Sorry Diver - without prejudice -- I say it IS the most plausible but I am completely open minded about that, shall we say I am more than pleased for anyone keen to offer a cogent argument to the contrary -- perhaps for the pleasure of disregarding it or necropsy or, perhaps in your version of reality, if warranted, giving it any credit it might be due. So, if you're so inclined, have at it.

I do not contribute any evil motives to anyone, let alone "all" who don't share my perception -- I suspect I'm contributing far worse to them. The notion that the Bill of Rights wasn't meant as a social contract with the American people, ie with each person, guaranteeing them certain "individual" rights is laughable. The notion that its global intent wasn't clear is equally laughable. The small-minded (but no doubt well-intentioned) prefects, perched (all too smugly) on their self-conceived (read that imagined) moral citadel have, for lack of a better term, "wreaked havoc" for far too long. Fear and small- (if not feeble)-mindedness are clearly driving factors but I can hardly equate that with evil motive nor purpose. (In case you missed that, I disagree with your assertion with respect to evil motives -- I fear that I attribute it to flawed intellect). The single biggest fault with the Bill of Rights was that it was drafted by superior intellects and then left for subsequent intellectual and, I would argue, moral inferiors to "interpret" (in their personal, to use your vernacular, "realities"), ostensibly for "all" but, in truth, only for those incapable of recognizing it for what it was and sadly, sometimes all-too-successfully ramming their "view" down "our" collective throats -- time after time ad nauseam -- and to what purpose? Did you snooze through con law?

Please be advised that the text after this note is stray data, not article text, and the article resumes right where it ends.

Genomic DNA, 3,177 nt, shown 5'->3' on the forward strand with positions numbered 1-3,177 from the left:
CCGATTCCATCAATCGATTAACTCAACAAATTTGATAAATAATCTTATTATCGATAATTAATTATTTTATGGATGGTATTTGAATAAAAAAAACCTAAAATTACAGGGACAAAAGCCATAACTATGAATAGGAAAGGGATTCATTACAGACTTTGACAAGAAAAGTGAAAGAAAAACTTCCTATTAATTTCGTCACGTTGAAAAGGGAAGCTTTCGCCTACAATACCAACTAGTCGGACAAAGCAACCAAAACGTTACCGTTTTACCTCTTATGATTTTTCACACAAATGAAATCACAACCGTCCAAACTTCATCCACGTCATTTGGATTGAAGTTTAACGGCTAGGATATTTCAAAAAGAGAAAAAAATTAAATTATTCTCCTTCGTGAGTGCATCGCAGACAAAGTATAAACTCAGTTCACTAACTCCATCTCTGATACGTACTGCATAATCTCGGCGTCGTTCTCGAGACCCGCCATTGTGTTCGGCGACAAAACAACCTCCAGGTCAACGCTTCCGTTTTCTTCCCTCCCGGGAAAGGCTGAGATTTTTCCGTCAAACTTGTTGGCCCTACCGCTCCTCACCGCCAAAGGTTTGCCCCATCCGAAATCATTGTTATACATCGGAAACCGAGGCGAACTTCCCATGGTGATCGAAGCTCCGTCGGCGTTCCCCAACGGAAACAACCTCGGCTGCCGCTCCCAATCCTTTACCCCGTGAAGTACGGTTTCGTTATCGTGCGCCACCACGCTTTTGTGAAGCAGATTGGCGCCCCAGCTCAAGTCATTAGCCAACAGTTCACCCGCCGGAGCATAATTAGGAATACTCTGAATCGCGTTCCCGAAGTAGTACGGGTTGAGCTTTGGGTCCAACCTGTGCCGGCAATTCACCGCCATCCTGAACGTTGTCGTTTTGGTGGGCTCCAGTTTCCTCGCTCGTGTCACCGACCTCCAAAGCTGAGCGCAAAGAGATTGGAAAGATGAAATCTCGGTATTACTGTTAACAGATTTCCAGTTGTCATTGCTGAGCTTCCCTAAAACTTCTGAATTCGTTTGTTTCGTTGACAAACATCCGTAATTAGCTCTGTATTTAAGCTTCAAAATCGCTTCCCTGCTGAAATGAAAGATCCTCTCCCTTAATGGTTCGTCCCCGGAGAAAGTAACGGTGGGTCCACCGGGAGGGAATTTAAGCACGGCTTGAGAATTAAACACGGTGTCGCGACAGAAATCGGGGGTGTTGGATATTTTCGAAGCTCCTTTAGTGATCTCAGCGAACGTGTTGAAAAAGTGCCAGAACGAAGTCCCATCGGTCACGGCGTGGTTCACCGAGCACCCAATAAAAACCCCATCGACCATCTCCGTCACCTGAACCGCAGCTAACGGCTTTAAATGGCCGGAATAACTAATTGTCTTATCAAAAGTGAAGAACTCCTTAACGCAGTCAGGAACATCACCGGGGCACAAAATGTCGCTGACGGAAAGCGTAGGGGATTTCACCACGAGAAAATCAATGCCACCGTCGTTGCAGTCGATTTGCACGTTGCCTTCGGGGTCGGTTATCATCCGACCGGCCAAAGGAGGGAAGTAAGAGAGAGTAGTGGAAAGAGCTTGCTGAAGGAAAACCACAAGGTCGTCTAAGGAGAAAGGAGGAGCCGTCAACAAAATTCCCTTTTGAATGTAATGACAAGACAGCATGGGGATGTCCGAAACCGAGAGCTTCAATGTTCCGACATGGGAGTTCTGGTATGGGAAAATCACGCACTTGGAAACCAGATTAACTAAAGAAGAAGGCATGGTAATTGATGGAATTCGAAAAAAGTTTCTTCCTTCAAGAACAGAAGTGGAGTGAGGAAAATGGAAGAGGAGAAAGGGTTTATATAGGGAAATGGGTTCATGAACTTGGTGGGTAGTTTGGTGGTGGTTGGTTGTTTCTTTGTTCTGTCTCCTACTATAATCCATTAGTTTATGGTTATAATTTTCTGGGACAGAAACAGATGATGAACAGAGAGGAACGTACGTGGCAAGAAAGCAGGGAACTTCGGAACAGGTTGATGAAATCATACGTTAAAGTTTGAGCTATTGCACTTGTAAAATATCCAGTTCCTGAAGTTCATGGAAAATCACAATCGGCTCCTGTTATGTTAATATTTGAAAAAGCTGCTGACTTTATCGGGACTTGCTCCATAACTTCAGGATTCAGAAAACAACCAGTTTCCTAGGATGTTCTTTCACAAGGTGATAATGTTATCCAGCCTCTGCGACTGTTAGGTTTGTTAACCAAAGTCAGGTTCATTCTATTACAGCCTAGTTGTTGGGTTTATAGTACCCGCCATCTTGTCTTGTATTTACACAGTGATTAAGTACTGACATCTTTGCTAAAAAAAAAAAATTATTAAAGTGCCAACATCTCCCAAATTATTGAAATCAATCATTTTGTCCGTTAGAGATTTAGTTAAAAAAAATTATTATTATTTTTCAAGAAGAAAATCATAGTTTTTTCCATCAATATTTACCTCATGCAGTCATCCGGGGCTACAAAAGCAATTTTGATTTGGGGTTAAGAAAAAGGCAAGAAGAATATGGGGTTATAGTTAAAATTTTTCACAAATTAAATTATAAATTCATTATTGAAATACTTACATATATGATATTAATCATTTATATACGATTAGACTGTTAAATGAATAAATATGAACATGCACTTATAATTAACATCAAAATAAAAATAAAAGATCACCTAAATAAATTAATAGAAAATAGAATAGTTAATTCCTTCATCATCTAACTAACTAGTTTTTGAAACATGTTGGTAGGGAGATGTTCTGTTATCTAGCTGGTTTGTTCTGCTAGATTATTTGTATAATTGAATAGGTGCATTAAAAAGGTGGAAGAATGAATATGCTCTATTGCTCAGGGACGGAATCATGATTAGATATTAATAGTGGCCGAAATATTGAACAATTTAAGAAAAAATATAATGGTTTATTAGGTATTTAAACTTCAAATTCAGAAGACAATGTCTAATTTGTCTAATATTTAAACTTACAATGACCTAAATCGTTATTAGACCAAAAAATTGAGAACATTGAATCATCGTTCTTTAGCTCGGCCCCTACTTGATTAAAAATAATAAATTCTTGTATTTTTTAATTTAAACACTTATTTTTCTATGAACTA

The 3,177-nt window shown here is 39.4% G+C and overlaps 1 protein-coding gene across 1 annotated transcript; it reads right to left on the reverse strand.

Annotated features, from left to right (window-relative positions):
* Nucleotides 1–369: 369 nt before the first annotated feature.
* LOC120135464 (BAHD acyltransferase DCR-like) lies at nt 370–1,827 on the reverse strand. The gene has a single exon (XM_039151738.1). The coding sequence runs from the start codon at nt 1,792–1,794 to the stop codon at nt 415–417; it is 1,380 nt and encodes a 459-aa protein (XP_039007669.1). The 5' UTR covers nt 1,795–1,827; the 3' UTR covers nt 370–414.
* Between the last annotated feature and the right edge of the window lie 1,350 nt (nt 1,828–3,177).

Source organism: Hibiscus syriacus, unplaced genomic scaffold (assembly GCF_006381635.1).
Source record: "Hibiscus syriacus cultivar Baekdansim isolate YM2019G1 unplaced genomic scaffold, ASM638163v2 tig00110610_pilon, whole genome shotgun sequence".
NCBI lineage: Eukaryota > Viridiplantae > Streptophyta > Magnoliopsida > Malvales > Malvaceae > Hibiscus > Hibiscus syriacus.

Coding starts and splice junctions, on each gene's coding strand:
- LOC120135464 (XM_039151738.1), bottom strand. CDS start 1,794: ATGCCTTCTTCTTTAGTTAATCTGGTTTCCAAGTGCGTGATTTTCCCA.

9.6.2008 8:58pm
Celia (mail):
DiverDan said:

"Celia, that may be your perception of reality, but it is not the only one possible, or even the most plausible. You demonstrate a certain close-mindedness in attributing evil motives to all who don't share your own perception."

Sorry Diver - without prejudice -- I say it IS the most plausible but I am completely open minded about that, shall we say I am more than pleased for anyone keen to offer a cogent argument to the contrary -- perhaps for the pleasure of disregarding it or necropsy or, perhaps in your version of reality, if warranted, giving it any credit it might be due. So, if you're so inclined, have at it.